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NEW RELEASES

CHARLOTTE FILM SOCIETY Movies begin this Friday at the Manor and continue the following Friday at Movies at Birkdale. Call 704-414-2355 for details.

* OSCAR SHORTS This compilation presents several of the nominees that were in contention for this year's gold statues: three live-action shorts, two animated shorts, and, as a bonus, the winner of the Student Academy Award. Three of the pictures are only so-so, including Harvie Krumpet, a weak Nick Park imitator that somehow took the Best Animated Short Oscar. The scribbly cartoon Nibbles (whose subject matter would have made it a natural to precede screenings of Super Size Me) is cute, as is the award-winning student film Perpetual Motion. But the best of the bunch is the live-action Squash, a half-hour French flick about two corporate co-workers engaged in a particularly brutal match. 1/2

* Also: The Canadian import THE BARBARIAN INVASIONS () is a sequel of sorts to 1986's The Decline of the American Empire, as writer-director Denys Arcand revisits the same characters decades later and finds them still mulling over life and death, love and war. Talky but worthwhile, it nabbed the Best Foreign-Language Oscar this past spring. The 1966 Italian production THE BATTLE OF ALGIERS (1/2) established the template for subsequent political thrillers, mainly because of director Gillo Pontecorvo's decision to film his dramatization as if it were a real documentary. The movie focuses on Algeria's struggle for independence against France during the 1950s and early 60s, yet eerie parallels can be drawn to the current situation in Iraq -- indeed, spine chills might materialize upon hearing a French military officer defend his men's methods of torturing the prisoners. DISTANT (Unscreened), a major prize winner at last year's Cannes fest, centers on the strained relationship between a photographer and a factory worker.

KING ARTHUR Since seemingly every other film that gets released opens with "Based On A True Story" -- I think even Soul Plane used that line -- Disney elected to promote its epic as factual whereas all the previous Arthur flicks were taken from the myth. But while many scholars now believe there's a historical basis for the age-old legend, I doubt many of its components worked their way into this piece of pure Hollywood hokum. Yet as fictional filmmaking goes, King Arthur offers top-flight entertainment for about half its length before slipping into complete formula. Even with Armageddon / Bad Boys producer Jerry Bruckheimer breathing down his neck, director Antoine Fuqua avoids fetishistic vanity shots and macho preening (these characters are manly enough without requiring artificial enhancement), and the script by David Franzoni does a good job of not only setting up the principal players but also exploring the religious and political conflicts between the knights in Britain and their corrupt rulers back in Rome. But after a terrific battle sequence set on a frozen (but rapidly cracking) lake, the movie's vitality quickly drains away, and all that remains are some overblown speeches about freedom and valor and a climactic skirmish that plays out like dozens we've seen in other films. As Arthur, Clive Owen (Croupier) continues to radiate genuine star power, but Pirates of the Caribbean's Keira Knightley gets shortchanged by her limited screen time as a warrior Guinevere. 1/2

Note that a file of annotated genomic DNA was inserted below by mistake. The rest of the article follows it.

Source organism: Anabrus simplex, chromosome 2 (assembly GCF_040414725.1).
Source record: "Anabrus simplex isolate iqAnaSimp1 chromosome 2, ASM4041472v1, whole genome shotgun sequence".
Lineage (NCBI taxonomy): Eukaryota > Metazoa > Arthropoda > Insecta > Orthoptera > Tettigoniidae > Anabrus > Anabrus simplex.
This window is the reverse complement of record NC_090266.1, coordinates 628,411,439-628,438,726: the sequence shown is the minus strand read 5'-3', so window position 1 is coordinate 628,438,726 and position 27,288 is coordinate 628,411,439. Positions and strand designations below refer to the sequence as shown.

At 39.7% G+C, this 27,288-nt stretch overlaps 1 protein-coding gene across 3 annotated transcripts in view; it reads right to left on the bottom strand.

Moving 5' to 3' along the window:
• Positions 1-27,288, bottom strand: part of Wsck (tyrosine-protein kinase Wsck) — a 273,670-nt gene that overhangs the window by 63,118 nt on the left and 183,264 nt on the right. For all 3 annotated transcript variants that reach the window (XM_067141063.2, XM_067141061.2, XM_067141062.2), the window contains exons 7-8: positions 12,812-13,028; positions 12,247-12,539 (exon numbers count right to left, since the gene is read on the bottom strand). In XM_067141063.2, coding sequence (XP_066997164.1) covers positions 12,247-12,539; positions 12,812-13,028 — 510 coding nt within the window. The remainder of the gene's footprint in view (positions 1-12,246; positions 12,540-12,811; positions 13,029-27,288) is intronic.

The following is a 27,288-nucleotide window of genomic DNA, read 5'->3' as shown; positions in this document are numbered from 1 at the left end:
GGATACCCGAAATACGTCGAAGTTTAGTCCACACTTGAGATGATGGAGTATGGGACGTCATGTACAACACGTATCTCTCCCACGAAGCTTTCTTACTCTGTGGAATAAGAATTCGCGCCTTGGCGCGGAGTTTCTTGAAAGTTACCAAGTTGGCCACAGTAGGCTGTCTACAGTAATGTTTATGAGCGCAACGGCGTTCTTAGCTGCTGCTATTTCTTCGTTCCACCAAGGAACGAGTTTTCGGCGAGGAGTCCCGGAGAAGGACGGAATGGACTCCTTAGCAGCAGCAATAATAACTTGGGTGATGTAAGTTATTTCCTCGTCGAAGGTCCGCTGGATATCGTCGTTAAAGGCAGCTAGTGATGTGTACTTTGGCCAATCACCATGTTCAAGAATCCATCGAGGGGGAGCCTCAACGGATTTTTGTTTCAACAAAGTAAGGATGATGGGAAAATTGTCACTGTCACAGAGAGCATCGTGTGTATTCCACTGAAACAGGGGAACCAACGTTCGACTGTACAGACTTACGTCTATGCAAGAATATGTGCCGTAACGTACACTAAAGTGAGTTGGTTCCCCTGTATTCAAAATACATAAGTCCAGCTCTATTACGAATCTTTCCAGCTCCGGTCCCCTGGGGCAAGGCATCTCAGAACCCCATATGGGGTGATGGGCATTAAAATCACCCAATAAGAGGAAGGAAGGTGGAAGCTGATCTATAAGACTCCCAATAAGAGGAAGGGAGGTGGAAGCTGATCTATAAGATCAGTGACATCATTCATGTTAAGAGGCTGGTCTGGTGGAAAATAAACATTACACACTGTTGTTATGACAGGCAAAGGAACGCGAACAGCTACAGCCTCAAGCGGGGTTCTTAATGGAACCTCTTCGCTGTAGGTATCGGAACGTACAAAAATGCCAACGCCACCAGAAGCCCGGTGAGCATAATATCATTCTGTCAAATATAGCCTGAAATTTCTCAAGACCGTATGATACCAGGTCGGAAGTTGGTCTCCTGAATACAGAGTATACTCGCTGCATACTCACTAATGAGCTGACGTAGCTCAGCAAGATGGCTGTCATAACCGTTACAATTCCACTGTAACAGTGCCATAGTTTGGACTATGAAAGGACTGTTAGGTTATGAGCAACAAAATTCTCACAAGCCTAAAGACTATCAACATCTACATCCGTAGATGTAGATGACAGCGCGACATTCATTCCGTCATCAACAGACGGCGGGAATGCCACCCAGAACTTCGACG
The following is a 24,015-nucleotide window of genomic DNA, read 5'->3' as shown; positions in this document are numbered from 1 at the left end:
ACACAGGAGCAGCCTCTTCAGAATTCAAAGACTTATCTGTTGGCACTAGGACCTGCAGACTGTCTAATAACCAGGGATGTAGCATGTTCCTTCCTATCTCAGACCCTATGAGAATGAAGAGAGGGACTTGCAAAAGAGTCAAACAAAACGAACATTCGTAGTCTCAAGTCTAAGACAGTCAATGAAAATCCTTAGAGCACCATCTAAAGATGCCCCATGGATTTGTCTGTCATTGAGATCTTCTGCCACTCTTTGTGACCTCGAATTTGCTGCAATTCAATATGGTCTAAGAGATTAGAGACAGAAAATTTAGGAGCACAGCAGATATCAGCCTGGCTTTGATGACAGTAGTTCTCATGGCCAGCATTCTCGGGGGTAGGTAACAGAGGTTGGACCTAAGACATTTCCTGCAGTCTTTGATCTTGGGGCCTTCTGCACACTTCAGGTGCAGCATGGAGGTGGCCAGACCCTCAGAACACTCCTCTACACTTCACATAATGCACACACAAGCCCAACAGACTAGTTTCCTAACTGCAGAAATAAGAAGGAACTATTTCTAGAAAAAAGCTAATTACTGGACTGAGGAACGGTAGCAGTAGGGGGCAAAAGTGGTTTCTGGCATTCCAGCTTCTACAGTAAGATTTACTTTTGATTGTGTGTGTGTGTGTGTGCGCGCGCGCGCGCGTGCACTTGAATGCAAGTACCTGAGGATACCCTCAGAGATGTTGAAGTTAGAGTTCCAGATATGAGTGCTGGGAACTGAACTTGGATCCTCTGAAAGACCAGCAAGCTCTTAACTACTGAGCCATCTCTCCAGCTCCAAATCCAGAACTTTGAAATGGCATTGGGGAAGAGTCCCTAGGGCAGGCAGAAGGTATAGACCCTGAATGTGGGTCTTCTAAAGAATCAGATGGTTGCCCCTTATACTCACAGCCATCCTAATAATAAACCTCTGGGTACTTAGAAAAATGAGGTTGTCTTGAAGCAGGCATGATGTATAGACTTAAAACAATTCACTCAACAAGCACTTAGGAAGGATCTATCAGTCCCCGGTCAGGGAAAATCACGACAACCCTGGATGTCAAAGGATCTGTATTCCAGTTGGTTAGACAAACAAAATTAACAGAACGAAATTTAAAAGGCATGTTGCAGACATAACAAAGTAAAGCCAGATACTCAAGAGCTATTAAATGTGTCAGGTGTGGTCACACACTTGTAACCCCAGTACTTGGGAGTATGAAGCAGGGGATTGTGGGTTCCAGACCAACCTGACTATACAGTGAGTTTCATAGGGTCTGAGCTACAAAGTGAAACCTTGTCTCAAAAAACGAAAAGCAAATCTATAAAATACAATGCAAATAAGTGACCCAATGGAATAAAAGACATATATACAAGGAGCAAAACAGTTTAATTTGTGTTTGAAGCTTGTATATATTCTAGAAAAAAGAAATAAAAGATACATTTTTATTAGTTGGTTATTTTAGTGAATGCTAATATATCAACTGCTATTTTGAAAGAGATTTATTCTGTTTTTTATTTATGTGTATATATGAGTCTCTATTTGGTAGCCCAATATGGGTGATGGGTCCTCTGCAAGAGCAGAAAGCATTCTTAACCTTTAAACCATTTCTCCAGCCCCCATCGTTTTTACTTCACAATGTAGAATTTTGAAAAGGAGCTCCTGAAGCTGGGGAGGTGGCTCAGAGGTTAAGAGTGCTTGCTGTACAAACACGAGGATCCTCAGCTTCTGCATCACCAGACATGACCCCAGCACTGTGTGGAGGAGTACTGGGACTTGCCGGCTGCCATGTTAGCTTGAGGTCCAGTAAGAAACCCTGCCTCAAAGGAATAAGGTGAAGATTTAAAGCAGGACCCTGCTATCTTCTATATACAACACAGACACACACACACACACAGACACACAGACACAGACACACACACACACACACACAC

CURRENT RELEASES

AROUND THE WORLD IN 80 DAYS Less an adaptation of Jules Verne's novel than a quasi-installment in the Shanghai Noon / Knights franchise, this expensively priced but cheaply realized action yarn finds Jackie Chan playing a martial arts expert who takes on all villains in an effort to return a jade Buddha statue back to his remote Chinese village. Stranded in London, he passes himself off as a French valet named Passepartout and hitches an intercontinental ride with inventor Phileas Fogg (Steve Coogan), who has bet that he can travel around -- well, you know this part. Everything about this production seems tired, from Chan's fight routines to the soggy humor to the cameo by Arnold Schwarzenegger, looking rather ghastly as a lecherous Turkish prince sporting skimpy duds, a hideous wig and a jaundiced complexion. 1/2

THE CHRONICLES OF RIDDICK The 2000 sleeper hit Pitch Black turned out to be one of the better Alien rip-offs to hatch over the years, but anyone expecting a repeat of that movie's high level of excitement and imagination will be sorely disappointed by this sequel, which places the character of Riddick (Vin Diesel) in a fantasy tale in the dour Dune/Stargate mold. Deadly dull at the outset -- here's one Diesel-fueled vehicle that's neither fast nor furious -- the picture improves as it progresses, though not enough to warrant two hours of invested time. Diesel's Riddick is part of the problem: An intriguing character when kept in the shadows for much of Pitch Black, he's become infinitely less interesting as an out-and-out action hero.

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